Tripod Harassment at Griffith Park

Griffith Park Sunset, Los Angeles, California

Griffith Park Sunset, Los Angeles, California

As I’m photographing the sunset outside of the Griffith Observatory, this guy comes up to tell me that photography is allowed but I cannot use my tripod to take pictures because I needed a permit to use it and that the park ranger will give me a ticket if he sees me. I responded with, “Are you serious?!?”. Not so much a question on my part, but more like disbelief that this guy would have the nerve to tell me what I can and can’t do in a publicly-owned park that is paid for with my taxpayer money. I can understand this policy applying to inside of the observatory due to safety reasons but I was outdoors in a corner by myself minding my own business. The guy proceeded to point out another photographer that was told to put it away as well.

Now this is not the first time I’ve had someone try to tell me what to do in a public place so I wasn’t buying it. Was the park ranger going to ticket me for exercising my 1st amendment rights? Give me a break; this is the United States of America, not North Korea. After responding with silence, he left and I continued going about my business. About twenty minutes later he comes back yelling at me, “Sir. You can’t use your tripod! I’m not going to tell you again!” Before I could turn around and offer a response, he had already walked off.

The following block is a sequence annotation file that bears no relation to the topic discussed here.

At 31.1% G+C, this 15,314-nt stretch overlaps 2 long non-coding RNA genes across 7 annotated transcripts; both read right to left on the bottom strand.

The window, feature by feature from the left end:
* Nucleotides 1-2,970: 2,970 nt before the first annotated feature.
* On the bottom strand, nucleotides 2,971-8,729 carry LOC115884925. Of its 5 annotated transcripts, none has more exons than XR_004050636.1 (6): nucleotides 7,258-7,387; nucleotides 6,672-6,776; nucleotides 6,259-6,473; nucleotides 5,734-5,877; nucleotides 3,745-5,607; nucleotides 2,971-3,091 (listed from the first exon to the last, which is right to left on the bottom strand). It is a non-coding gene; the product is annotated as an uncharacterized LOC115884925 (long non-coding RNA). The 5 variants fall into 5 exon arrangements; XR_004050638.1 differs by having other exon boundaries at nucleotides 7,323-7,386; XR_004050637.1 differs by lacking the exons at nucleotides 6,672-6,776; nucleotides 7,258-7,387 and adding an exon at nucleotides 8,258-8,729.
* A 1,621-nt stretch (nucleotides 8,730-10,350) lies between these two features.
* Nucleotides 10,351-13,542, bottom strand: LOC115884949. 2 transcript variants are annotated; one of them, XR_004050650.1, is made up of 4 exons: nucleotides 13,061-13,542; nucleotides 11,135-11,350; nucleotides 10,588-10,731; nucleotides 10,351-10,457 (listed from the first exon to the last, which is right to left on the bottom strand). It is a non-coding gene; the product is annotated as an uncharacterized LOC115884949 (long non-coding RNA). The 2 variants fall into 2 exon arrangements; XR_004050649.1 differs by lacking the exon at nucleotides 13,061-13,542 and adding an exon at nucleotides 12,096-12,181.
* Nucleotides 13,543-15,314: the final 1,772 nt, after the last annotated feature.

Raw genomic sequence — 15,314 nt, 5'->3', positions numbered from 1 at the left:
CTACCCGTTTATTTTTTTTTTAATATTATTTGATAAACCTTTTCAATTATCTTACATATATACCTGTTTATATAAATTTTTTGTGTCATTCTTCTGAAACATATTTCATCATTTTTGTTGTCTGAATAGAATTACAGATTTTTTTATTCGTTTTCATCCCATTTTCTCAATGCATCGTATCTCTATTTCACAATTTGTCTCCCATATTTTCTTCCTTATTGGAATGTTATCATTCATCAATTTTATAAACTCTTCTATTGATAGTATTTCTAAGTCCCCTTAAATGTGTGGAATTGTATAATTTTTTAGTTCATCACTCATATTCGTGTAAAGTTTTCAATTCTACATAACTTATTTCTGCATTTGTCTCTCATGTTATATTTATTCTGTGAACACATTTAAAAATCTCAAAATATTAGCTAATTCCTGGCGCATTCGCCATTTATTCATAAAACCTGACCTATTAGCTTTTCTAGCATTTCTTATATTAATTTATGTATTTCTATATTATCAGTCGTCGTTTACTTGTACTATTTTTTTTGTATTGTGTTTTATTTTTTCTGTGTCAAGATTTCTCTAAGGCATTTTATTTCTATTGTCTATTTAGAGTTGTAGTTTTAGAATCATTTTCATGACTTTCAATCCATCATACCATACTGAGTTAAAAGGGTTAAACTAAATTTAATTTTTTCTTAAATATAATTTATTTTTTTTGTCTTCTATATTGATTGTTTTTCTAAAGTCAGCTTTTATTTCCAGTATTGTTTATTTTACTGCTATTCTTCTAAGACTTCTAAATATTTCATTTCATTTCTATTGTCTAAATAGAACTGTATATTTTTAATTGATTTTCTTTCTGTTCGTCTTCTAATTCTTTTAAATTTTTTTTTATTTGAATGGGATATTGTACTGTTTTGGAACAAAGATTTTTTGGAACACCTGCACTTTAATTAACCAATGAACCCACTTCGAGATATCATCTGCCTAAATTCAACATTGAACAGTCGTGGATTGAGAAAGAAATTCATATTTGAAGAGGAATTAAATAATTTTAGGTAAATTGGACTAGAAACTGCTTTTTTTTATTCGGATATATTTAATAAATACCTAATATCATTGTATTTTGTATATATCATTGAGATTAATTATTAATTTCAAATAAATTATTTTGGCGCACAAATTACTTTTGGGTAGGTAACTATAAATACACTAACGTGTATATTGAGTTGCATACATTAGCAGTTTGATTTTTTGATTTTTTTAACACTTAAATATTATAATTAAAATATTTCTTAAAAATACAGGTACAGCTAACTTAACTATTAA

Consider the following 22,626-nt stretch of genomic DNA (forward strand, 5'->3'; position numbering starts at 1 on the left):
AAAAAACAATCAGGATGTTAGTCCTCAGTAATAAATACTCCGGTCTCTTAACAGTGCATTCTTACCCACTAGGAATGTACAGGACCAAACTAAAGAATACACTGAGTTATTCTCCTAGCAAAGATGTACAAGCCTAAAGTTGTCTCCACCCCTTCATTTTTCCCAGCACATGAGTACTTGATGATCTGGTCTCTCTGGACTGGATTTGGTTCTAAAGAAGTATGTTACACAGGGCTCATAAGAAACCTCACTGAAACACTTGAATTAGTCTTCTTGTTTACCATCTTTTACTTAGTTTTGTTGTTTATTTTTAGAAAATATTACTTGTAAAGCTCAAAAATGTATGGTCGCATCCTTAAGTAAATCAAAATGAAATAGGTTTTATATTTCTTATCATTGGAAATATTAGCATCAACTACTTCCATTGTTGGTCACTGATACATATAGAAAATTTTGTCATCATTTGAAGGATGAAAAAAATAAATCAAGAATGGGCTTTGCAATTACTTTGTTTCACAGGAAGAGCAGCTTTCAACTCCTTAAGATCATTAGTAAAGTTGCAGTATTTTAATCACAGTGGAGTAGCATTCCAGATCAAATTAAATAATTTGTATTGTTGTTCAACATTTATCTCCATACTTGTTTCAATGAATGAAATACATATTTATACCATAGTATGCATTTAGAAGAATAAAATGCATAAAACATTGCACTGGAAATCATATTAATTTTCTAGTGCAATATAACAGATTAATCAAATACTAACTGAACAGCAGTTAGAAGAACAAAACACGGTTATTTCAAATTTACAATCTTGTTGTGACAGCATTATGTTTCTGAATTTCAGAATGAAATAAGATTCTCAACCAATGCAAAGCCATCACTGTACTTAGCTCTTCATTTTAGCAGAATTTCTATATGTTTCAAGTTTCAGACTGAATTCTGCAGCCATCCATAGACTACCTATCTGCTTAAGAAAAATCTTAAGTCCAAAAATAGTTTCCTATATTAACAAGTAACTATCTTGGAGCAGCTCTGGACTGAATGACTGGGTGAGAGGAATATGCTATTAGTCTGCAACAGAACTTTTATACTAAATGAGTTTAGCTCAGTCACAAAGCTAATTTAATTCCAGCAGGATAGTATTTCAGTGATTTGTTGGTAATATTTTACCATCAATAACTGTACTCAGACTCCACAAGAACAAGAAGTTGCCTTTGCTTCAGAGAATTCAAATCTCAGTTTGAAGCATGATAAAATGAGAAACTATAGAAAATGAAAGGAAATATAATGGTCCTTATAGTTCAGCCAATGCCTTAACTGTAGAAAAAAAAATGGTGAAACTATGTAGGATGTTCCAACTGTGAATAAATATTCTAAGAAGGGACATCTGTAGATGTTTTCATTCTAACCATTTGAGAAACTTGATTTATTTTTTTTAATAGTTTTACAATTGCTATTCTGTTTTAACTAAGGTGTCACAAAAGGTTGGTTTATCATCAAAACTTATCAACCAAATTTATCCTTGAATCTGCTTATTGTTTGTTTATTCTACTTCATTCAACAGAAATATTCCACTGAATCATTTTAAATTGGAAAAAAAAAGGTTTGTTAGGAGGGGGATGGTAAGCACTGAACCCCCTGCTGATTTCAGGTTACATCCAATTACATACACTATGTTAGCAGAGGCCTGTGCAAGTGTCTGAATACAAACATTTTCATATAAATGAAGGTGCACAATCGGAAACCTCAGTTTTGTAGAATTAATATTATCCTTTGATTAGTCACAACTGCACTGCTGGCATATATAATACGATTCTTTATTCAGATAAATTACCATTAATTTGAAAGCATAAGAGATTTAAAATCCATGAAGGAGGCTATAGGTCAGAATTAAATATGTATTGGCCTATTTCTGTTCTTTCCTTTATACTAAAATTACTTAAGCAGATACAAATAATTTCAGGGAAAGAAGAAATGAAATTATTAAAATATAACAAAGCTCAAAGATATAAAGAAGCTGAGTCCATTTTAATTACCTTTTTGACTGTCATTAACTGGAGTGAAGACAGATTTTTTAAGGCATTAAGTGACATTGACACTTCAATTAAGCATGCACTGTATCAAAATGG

Though he had no right to force me to do something against my will, I ended up going to the other side of the complex because I was in no mood for bullshit and just wanted to pursue my photography in peace. I doubt I will be going back there for photography because it’s just not worth the headache, not even counting the 30 minute hike up the road that I had to do in order to get there. People should really mind their own business and focus on more important things than harassing others. The problem is that people assume that because you have a tripod that it means commercial photography (which does require a permit). No. Tripods are necessary to take good pictures when it’s dark outside!

Since we’re on the topic of photographer’s rights, here is a cool video that the ACLU recently produced on the topic.

10 thoughts

  1. Hi David. This is an issue that has been happening to photographers for years. It’s the first time I’ve encountered it in Los Angeles but I’ve heard about this happening before downtown. This was also a common occurrence in National Parks like Yosemite Valley at one time due to misinformed park rangers. The NPS though has since clarified this position and stated that any photographer that is acting in a similar manner as the average tourist is allowed to go about his business without harassment. They mainly want to crack down on those doing production shoots and anything that could disrupt the experience for others.

    I’ve not heard anything about Santa Monica specifically, as I think they are not technically part of L.A.